nclusive digital transformation cannot happen in a vacuum; it must be founded on and driven by governance (regulation, legislation and policies) that seeks the greatest positive impact for individuals and communities. Supportive components can include the sharing of infrastructure between connectivity providers, and incentives for digital entrepreneurship and innovation.
With regard to legislation, of particular importance are data protection and privacy: 71 % of countries around the world have data protection and privacy legislation in place and a further 9 % have drafted legislation. Given the data-driven nature of many digital products and services, this is a crucial foundation for the digital transformation. However, there also needs to be the capacity for enforcement when these laws are violated, and this varies across countries.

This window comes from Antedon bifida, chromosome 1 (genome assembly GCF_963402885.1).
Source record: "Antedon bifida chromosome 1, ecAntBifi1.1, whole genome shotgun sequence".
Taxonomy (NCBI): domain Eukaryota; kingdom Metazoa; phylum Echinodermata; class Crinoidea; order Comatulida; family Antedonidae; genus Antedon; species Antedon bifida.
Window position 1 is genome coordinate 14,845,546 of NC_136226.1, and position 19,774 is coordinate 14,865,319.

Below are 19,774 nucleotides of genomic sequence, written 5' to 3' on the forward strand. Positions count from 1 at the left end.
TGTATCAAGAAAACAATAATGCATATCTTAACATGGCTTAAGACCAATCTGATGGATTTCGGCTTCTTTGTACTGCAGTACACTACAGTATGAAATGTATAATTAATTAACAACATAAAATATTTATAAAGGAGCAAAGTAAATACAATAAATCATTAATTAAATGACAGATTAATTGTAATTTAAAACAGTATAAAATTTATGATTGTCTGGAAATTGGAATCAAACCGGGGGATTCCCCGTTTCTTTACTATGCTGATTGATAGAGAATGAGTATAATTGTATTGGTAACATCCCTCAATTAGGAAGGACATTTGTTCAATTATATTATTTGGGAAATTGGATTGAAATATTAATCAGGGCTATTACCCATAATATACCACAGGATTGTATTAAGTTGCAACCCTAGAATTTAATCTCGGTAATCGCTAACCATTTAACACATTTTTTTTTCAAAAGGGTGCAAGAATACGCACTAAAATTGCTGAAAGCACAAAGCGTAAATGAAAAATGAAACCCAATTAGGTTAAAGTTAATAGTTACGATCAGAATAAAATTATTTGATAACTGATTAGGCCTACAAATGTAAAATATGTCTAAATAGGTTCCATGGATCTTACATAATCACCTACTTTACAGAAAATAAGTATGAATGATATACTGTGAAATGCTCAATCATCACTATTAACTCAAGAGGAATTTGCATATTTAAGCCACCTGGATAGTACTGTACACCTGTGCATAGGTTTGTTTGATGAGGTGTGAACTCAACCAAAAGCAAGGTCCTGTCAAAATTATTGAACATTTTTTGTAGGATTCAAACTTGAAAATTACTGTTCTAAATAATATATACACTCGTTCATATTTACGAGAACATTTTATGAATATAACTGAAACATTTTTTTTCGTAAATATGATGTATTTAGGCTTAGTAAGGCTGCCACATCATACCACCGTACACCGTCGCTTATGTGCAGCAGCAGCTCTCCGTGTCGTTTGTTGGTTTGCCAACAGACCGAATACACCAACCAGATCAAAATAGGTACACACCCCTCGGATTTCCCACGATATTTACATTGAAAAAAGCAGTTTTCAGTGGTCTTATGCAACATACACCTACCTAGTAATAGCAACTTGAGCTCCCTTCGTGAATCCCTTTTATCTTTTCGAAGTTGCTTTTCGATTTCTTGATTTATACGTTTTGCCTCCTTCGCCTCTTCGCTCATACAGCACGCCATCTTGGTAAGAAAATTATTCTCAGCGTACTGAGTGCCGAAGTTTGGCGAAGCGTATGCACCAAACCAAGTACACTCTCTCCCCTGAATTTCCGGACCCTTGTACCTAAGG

In 2008, Bangladesh established the a2i—Aspire to Innovate—digital initiative, to create citizen-centric public services and foster national development. This included removing barriers to digital innovation, such as slow government procurement, and creating policies to mobilize the private sector. In 2015, the country embedded the SDGs into all initiatives and KPIs.
Citizens in Bangladesh have saved more than USD 20 billion due to more efficient public service delivery. The widespread, documented successes of a2i's innovations have meant that they are now being replicated in Fiji and other countries through the Digital Public Goods Alliance and the UN Office for South-South Cooperation. By anchoring the programme in its Vision 2041 national strategy, Bangladesh prioritized inclusion in its digital transformation.